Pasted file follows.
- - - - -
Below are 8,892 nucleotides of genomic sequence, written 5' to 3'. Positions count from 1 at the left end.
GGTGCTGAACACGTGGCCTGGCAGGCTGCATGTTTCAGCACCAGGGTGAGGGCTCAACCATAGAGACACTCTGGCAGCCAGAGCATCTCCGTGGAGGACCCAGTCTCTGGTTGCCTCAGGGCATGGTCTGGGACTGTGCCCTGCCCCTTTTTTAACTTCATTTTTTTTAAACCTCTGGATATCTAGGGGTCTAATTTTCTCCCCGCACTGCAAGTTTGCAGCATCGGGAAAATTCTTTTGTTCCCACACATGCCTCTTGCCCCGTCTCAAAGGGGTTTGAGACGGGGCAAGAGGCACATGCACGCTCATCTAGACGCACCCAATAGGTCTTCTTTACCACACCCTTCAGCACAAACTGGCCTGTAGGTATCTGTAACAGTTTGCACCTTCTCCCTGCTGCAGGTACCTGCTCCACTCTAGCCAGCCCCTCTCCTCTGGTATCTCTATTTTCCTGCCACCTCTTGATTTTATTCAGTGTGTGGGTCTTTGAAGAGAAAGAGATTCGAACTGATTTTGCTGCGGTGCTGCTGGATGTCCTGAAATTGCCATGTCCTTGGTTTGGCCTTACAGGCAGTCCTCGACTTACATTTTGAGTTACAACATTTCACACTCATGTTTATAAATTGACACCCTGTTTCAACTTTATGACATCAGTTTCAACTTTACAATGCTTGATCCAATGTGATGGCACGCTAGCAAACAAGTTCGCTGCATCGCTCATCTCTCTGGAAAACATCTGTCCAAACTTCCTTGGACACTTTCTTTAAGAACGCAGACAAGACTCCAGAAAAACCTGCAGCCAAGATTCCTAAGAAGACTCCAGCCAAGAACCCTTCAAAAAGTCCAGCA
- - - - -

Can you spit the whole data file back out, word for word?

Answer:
Below are 8,892 nucleotides of genomic sequence, written 5' to 3'. Positions count from 1 at the left end.
GGTGCTGAACACGTGGCCTGGCAGGCTGCATGTTTCAGCACCAGGGTGAGGGCTCAACCATAGAGACACTCTGGCAGCCAGAGCATCTCCGTGGAGGACCCAGTCTCTGGTTGCCTCAGGGCATGGTCTGGGACTGTGCCCTGCCCCTTTTTTAACTTCATTTTTTTTAAACCTCTGGATATCTAGGGGTCTAATTTTCTCCCCGCACTGCAAGTTTGCAGCATCGGGAAAATTCTTTTGTTCCCACACATGCCTCTTGCCCCGTCTCAAAGGGGTTTGAGACGGGGCAAGAGGCACATGCACGCTCATCTAGACGCACCCAATAGGTCTTCTTTACCACACCCTTCAGCACAAACTGGCCTGTAGGTATCTGTAACAGTTTGCACCTTCTCCCTGCTGCAGGTACCTGCTCCACTCTAGCCAGCCCCTCTCCTCTGGTATCTCTATTTTCCTGCCACCTCTTGATTTTATTCAGTGTGTGGGTCTTTGAAGAGAAAGAGATTCGAACTGATTTTGCTGCGGTGCTGCTGGATGTCCTGAAATTGCCATGTCCTTGGTTTGGCCTTACAGGCAGTCCTCGACTTACATTTTGAGTTACAACATTTCACACTCATGTTTATAAATTGACACCCTGTTTCAACTTTATGACATCAGTTTCAACTTTACAATGCTTGATCCAATGTGATGGCACGCTAGCAAACAAGTTCGCTGCATCGCTCATCTCTCTGGAAAACATCTGTCCAAACTTCCTTGGACACTTTCTTTAAGAACGCAGACAAGACTCCAGAAAAACCTGCAGCCAAGATTCCTAAGAAGACTCCAGCCAAGAACCCTTCAAAAAGTCCAGCA